After the October 8 assault on the family of Alvin Cole, which sent his grieving mother Tracy Cole to the hospital with injuries, Milwaukee County Supervisor Ryan Clancy had a simple message for City leaders: Stop using curfews.

Supervisor Clancy said that criminalizing the mere existence of people within municipal borders had no place in civil society, and curfews without explicit exemptions for the presence of people whose presence could reduce police violence and document their actions: legal observers, press and elected officials, was inexcusable.

“Every curfew in recent memory – Wauwatosa, Kenosha, and Milwaukee before that – has emboldened the same police violence that folks are protesting in the first place, said Supervisor Clancy. “Curfews don’t work. The people will continue protesting, knowing that your attempt to criminalize our existence is just propping up a system on its way down.”

Wauwatosa police, with the assistance of the Wisconsin National Guard and other law enforcement units, arrested a number of peaceful protestors, dragging them from their vehicles. The incident happened a day after Milwaukee County District Attorney John Chisholm decided not to charge Wauwatosa Police Officer Joseph Mensah in Cole’s fatal shooting.

“Wauwatosa Police handled peaceful protestors in a cruel, racist, and inept way. While Tracy Cole, Alvin Cole’s mother, grieved the loss of her son at the hands of police, as well as the justice that was denied to her and her family this week, she was arrested and injured by police while protesting. Law enforcement also detained Jacob Blake Sr., the father of Jacob Blake, the man paralyzed after a Kenosha police officer shot him seven times in the back in August,” said Chris Ott, Executive Director of the ACLU of Wisconsin. “It is reprehensible that police would add such insult to injury for these two parents, who are still mourning the inhumane treatment their sons received by police. These families have already lost so much to police brutality. What police did to them last night only compounds their suffering.”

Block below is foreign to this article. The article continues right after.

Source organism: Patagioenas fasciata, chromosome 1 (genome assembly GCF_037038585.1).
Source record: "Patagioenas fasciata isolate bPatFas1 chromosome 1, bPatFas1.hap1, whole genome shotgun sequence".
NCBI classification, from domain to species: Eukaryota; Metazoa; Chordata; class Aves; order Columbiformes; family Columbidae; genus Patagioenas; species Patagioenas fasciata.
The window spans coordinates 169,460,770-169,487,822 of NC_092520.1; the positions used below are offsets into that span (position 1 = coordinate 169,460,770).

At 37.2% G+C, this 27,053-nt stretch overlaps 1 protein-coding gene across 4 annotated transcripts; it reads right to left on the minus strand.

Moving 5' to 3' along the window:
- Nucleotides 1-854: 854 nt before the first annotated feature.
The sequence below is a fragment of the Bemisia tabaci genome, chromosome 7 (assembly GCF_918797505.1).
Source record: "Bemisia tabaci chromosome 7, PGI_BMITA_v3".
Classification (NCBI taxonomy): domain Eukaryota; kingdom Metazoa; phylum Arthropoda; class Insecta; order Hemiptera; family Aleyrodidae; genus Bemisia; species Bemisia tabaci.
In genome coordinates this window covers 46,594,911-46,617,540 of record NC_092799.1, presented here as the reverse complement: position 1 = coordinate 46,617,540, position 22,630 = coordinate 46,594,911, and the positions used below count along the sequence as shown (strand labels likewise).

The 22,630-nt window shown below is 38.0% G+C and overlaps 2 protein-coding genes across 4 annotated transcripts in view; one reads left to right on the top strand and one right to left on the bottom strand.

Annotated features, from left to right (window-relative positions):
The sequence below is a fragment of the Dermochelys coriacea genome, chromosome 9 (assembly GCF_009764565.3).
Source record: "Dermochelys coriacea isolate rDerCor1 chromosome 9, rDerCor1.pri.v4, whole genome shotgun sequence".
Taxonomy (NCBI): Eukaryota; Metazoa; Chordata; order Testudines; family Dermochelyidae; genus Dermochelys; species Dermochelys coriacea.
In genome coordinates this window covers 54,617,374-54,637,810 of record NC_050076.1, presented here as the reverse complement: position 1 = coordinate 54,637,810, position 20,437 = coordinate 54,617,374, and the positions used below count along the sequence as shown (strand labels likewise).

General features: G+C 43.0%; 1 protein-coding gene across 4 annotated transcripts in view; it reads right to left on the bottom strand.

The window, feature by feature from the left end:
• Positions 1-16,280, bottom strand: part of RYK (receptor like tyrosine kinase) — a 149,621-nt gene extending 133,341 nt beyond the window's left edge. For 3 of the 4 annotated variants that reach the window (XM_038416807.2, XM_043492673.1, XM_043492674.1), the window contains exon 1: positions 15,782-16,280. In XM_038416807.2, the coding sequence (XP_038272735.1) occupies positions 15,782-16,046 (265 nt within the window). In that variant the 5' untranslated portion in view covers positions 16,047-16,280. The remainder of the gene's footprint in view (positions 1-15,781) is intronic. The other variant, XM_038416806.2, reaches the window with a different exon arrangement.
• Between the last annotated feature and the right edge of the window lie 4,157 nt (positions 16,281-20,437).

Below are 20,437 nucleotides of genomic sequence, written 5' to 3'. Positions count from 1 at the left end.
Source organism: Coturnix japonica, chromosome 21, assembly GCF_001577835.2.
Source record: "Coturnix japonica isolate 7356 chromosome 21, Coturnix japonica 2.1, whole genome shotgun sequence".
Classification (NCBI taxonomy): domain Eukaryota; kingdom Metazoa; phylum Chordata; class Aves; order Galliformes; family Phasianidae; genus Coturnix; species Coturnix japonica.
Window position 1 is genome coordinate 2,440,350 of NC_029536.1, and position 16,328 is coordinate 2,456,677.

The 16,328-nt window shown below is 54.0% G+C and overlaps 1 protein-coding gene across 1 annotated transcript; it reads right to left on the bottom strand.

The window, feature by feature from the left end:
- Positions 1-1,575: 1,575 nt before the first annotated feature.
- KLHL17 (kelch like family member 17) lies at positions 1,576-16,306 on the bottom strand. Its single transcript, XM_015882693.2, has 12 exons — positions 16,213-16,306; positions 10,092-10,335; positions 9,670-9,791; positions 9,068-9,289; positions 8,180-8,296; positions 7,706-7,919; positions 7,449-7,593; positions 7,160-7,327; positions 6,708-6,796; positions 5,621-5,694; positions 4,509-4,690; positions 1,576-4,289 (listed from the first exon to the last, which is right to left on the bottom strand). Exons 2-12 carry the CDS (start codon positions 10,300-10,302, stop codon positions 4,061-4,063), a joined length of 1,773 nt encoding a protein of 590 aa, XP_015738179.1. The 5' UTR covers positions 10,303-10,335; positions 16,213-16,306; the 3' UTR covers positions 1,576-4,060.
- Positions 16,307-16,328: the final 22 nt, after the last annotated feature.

Ott said that the assault and injury of Tracy Cole only provided more evidence of how reflexively law enforcement resorted to excessive force against protestors, even in non-threatening situations. The curfew that Wauwatosa imposed to keep people safe was not protecting the people who needed it most.

“A curfew violation does not give officers license to perpetrate violence against the citizens they are sworn to serve and protect,” Ott added. “Law enforcement continues to provoke protestors with a heavy-handed and militarized presence in the streets, escalating tensions between police and protestors. The peaceful protestors are not the problem — it is law enforcement preemptively ordering a curfew and arresting those protesting that has escalated the situation.”

Following the death of George Floyd by police in Minnesota in May, events in Wisconsin over the summer have shown on numerous occasions that police point to reactions by peaceful protestors as the provocation to justify their deployment of violence.

These headline links feature the daily news reports published by Milwaukee Independent about the George Floyd protests, the revival of the Black Lives Matter movement that followed, and their impact on the local community in for 8 months from May to December of 2020.